2003 Subaru Forester looks like Old Faithful

To tell you the truth I thought you guys had passed, and were to be remembered as the classic owners of Rusteze in the Cars series. I thankfully stumbled upon your page because of the article “You should never, ever remove the thermostat from your car” 2/1992 read today when cars have even more computers and I won’t remove my thermostat. But my question is, the mechanic told me that my car was overheating because the head gasket was over pressurizing the cooolant system and causing an air bubble to form at the thermostat which wouldn’t allow it to open and close or work properly. So his solution was to drill holes near the thermostat to relieve that pressure and hope it allowed the thermostat to work again. My car barely makes the trip to work 3 miles and it looks like “Old Faithful” it is constantly steaming and the temp gauge is normal until I’m done looking for a spot when it begins to climb. I didn’t replace the head gasket a second time because I figured the heads were warped and it just wasn’t worth that much. So I tried everything else, bottle fixes, before it was too bad a new radiator, a different temp sensor, a timing belt and a water pump and failed. So on the way to the scrap yard could I remove the thermostat and stop it from steaming? Thanks,

Sounds like putting a bandaid on a compound fracture.
Unless you get the head gasket replaced, with heads milled or replaced, you are beating a dead horse.
At this point, you might as well try removing the thermostat and see what happens, you can always replace it, but if combustion gases are going into the water jacket I think it is not going to help.

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I think Pete is asking if the thermostat is removed will that let him drive to the scrap yard ( a distance unknown ). Why not just park it the street and tell them to come get it ?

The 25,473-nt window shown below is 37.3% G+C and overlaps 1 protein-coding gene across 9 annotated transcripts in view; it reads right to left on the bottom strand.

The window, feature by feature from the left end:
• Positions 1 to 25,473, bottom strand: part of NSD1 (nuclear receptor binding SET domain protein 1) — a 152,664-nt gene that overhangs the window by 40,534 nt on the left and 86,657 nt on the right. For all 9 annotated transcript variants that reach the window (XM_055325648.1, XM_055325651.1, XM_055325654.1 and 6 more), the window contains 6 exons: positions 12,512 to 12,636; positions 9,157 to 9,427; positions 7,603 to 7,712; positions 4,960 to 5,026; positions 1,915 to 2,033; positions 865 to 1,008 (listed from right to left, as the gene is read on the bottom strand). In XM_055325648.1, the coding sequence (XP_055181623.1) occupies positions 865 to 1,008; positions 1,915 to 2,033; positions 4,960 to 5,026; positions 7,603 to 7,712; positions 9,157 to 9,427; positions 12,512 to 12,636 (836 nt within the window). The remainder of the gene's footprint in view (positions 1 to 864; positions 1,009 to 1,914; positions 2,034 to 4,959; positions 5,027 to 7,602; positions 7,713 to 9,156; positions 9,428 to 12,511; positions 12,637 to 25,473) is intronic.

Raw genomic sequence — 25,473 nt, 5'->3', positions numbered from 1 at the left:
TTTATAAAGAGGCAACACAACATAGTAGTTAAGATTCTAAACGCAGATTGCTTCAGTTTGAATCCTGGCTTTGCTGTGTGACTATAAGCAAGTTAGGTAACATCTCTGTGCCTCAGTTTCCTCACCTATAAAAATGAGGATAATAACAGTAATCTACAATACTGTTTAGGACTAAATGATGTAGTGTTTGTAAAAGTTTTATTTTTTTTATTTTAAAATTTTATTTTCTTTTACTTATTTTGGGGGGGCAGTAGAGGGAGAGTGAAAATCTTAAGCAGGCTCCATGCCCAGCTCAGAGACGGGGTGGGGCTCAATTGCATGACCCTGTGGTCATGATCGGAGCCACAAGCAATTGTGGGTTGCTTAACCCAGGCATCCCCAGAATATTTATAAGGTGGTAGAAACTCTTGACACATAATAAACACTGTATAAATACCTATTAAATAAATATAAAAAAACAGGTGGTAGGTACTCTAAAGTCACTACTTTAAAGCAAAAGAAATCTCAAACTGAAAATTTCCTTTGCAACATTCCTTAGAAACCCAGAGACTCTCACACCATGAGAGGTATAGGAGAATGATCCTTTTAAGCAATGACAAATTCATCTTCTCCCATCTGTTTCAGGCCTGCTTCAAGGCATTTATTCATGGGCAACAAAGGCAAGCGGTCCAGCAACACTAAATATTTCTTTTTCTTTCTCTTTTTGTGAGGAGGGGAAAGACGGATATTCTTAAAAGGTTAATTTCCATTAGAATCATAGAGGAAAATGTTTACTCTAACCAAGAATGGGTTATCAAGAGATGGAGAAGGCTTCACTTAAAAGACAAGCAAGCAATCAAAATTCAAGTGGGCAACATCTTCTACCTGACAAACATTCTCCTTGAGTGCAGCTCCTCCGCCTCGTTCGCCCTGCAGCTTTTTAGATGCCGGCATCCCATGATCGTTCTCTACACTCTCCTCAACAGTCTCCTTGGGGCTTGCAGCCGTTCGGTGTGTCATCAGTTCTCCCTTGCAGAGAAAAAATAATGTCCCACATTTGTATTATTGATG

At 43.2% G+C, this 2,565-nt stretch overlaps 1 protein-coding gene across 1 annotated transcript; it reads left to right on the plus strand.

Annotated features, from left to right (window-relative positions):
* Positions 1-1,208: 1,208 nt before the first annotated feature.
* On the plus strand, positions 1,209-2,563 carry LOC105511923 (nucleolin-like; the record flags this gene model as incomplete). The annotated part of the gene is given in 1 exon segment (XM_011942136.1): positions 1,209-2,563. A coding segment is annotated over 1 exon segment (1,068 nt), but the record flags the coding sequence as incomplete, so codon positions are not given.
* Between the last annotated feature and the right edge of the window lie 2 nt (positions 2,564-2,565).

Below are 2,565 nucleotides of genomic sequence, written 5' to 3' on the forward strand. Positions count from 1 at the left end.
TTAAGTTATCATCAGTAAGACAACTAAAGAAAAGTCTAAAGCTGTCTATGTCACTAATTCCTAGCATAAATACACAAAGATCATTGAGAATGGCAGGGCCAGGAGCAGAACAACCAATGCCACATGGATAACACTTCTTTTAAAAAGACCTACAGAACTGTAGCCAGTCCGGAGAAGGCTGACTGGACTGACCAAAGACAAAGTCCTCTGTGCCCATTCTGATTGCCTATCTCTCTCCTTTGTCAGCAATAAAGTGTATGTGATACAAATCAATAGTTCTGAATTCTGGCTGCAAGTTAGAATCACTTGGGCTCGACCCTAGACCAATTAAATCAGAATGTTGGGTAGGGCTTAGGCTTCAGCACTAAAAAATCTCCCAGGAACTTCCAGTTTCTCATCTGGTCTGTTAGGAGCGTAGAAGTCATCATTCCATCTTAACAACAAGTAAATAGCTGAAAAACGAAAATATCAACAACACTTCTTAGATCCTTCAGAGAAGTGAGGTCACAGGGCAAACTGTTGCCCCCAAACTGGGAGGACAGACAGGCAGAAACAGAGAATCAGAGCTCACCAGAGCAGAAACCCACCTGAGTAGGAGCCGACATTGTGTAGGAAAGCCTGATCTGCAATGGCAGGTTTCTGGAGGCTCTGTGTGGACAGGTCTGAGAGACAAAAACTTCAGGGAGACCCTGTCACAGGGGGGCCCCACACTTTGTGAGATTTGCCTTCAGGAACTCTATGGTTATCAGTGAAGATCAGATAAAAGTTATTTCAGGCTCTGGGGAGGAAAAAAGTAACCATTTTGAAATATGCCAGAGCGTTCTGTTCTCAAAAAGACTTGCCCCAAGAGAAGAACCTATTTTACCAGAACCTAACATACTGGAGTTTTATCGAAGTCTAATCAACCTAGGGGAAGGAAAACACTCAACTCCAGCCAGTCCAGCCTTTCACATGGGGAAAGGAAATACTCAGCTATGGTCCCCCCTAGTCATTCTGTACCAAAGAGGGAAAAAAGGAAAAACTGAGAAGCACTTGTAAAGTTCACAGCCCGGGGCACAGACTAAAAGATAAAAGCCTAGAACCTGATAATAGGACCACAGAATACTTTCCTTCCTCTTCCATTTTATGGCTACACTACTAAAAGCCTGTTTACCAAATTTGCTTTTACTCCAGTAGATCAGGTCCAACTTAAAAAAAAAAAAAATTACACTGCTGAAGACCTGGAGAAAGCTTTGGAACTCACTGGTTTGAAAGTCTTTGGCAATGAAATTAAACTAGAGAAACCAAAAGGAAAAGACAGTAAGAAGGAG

I missed the scrap yard comment in the OP.

Heck, give it a try…let us know what happens.

Remove the thermostat and see what happens. I can’t say that I’m enamored of the mechanic who would go to the trouble of removing a thermostat and drilling holes in it. Must have been bored. His logic is pretty skewed. Not enamored = polite term for sell his tools…

Thermostats are cheap and it may just fix the entire problem.

Tighten the radiator cap. When the engine is stone cold start it up and run it for a minute. Shut it off and quickly loosen the radiator cap. If you do not hear a hiss then the head gaskets are likely fine and the thermostat is probably the problem.

We will never know, the scrap yard picked up the car and hauled it away, and paid me small price for the car as scrap.

That would bother me a lot. I say this beause as a long time mechanic I’ve seen many, many perceived serious problems that turned out to be something very trivial. In some cases those cars were scrapped or sold as is.

A fellow mechanic of mine bought a super clean VW diesel once that the owner was convinced had a bad engine. The mechanic bought it as is and after an inspection determined the problem was nothing more than a bad glow plug fuse. Cost to fix? One dollar and a little time cleaning up a nasty fuel injector which was causing a bad sounding knock.

Another case involved an elderly man whose Ford truck kept quitting on a random basis. Multiple tow-ins, several thousand in repairs at a shop 100 miles away, and I discovered the only problem was a fuel pump fuse trying to burn into and was intermittent in use. Cost to repair? Twenty five cents.

There’s many more but you get the point.

Doesn’t matter any now but I’m not getting why taking the thermostat out would have any effect. It’s still a closed system building pressure. What I did with a head gasket problem was to loosen the radiator cap for my 40 mile drive. That allowed the pressure to be vented and the coolant to circulate.